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University Web Developers

I've gained a lot from looking through the thread on university social media policies, but there's an area I don't see covered that I'm wondering about. At my institution, we've had a few episodes of inappropriate interaction between faculty & students on Facebook--mostly with students misunderstanding the boundaries of what's appropriate, but a couple times with faculty making the same mistake. Now some of our administrators are insisting that we have a "Facebook policy" that will strictly define the ways in which faculty can interact with students using social media. I'm not sure what will come of this--and I'm aware that there are significant First Amendment implications. It hasn't become formal yet and frankly, I want to use it as a teaching opportunity rather than a punitive or limiting one, but I need ammunition. I'm wondering if any of you have encountered such a situation and whether you have had such policies imposed on you? If so, I would be very interested in seeing examples of such policies or guidelines.

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I'm curious, you say "...students misunderstanding the boundaries of what's appropriate, but a couple times with faculty making the same mistake," which would imply to me you already know what should and shouldn't be allowed, which would further suggest you already have the basis for a policy.

So, the first question is, what in your view (or the administration's) constitutes inappropriate communication?
Welcome to the million-dollar question, Michael. Often it seems that the reaction of some administrators is very defensive and restictive--when we started to develop our appropriate use of e-mail policy back in the day, some in the admin thought that administrators should have the right to go in and read anyone's e-mail at any time, and we had to educate them about why that wasn't a good idea (using the Harvard policy on Reasonable Expectation of Privacy in the Workplace, among others). Again, it can be a "teaching opportunity"--maybe as much for the policy makers as for the rest of the community. But that's why I'm looking for models! Thanks for the reply.
Okay. Well, here's my suggestion:

In my opinion, conversation that takes place outside of university controlled channels is largely outside of university regulation, except in cases where said communication directly impacts the college (i.e. talking to a newspaper about a campus event). For example, let's say you tell professors they can't talk to students on Facebook. How is that different from telling them they shouldn't use the phone, leave voicemails, email, or should avoid bumping into students at Wal-Mart? Colleges should be fostering environments for open communication. Trying to restrain it is like the little boy with his finger in the dam.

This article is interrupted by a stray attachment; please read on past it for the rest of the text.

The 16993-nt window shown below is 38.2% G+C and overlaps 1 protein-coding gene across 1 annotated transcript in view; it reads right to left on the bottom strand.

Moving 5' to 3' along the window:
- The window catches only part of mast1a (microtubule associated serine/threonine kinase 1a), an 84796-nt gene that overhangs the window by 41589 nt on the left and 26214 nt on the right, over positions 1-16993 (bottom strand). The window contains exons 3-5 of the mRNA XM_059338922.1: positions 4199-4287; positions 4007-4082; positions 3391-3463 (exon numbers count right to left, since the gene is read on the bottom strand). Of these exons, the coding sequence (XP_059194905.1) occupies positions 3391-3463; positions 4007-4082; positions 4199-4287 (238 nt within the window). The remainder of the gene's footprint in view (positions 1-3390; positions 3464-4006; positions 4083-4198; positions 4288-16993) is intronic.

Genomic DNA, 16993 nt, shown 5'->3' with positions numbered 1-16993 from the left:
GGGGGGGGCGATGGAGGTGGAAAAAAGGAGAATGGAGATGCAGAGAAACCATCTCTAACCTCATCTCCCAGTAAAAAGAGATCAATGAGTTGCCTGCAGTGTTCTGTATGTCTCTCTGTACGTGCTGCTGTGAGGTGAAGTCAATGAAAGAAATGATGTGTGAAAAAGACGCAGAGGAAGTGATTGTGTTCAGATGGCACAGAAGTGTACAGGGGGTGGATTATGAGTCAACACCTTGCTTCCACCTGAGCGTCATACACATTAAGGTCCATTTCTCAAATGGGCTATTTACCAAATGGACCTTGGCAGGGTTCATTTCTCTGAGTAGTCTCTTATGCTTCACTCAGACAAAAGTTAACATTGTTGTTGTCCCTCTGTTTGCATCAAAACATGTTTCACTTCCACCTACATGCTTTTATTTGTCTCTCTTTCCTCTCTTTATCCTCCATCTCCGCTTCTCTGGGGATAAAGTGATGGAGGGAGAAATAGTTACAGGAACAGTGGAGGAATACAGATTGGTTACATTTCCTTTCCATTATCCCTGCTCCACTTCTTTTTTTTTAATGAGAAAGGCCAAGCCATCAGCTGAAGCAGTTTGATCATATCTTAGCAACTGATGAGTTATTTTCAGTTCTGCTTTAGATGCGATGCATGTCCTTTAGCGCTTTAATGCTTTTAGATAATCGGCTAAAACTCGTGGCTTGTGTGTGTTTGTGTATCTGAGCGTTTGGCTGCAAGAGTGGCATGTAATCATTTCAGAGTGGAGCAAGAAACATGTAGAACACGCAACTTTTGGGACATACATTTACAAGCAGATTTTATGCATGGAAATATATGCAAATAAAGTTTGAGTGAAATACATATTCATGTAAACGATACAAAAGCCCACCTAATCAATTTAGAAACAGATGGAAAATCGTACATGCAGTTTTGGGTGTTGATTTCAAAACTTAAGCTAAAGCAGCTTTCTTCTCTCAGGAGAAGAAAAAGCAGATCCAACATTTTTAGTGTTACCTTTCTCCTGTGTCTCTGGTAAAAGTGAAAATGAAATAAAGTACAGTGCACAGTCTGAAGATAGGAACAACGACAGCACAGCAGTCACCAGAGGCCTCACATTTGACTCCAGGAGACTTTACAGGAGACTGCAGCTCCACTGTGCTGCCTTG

Now, there are a handful of very specific execptions to this, think athletics personnel contacting high school students. That should be the way it's handled. Address exact reasons for certain communication control, otherwise don't try to control what you can't, and don't make up problems. If you aren't solving a specific problem, then you shouldn't do it. And if you are, make sure you're solving the right problem. In this example, if the problem is improper communication between students and faculty, the problem isn't Facebook anymore than it would be a phone.
You and I are on the same page. The problem, as always, is getting other people on that page too--especially people who don't use or understand social media but have policy-making power. So the education effort continues.
It's a perfect fit: education is your strongest weapon here. First educate, then try to push through decisions.

Are they actually considering banning all communication between students & faculty via social media? Or are they just trying to stamp out the same activities that would be inappropriate regardless of medium - and what would those activities even be?
I have a little bit different view on this. I have been on the student side being contacted by a professor via Facebook, and now I'm on the side of helping make the policies.

I once took a 3 week class over winter break. The second day of class the Professor friended me on Facebook. I accepted the request because it was the only 2nd day of class and I didn't want him to hold anything against me (i know that sounds stupid but i was worried about the class and my grade because I needed it to graduate). The next day in class he referenced a blog post I wrote several months prior. He never wrote anything on my wall but would send me messages throughout the class and the following semester requesting me take more of his classes.
AWKWARD!!! It made me feel very uncomfortable especially in his class because I never knew if he would say something about anything I posted during class.

So now I'm more on the cautious side with Faculty/Staff reaching out to students on Social Networks. I've had other professors friend me while I was in college, but not while I was in their class.

We need to be aware and protect the students. Faculty and staff represent the University whether or not it is outside university controlled channels.

We currently have a UCS (use common sense) policy at our university, but what might be common sense for someone is not always for everyone.

In whatever you decide make sure it protects the students.
Lane and Melissa, thanks for the valuable input. Lane, your situation is especially valuable--to my knowledge we haven't had that problem here but it's worth watching out for. As you say, students have to be protected.

I appreciate all the feedback! Thanks.
Lane, thanks for the great real-life example of the "creepy treehouse effect"

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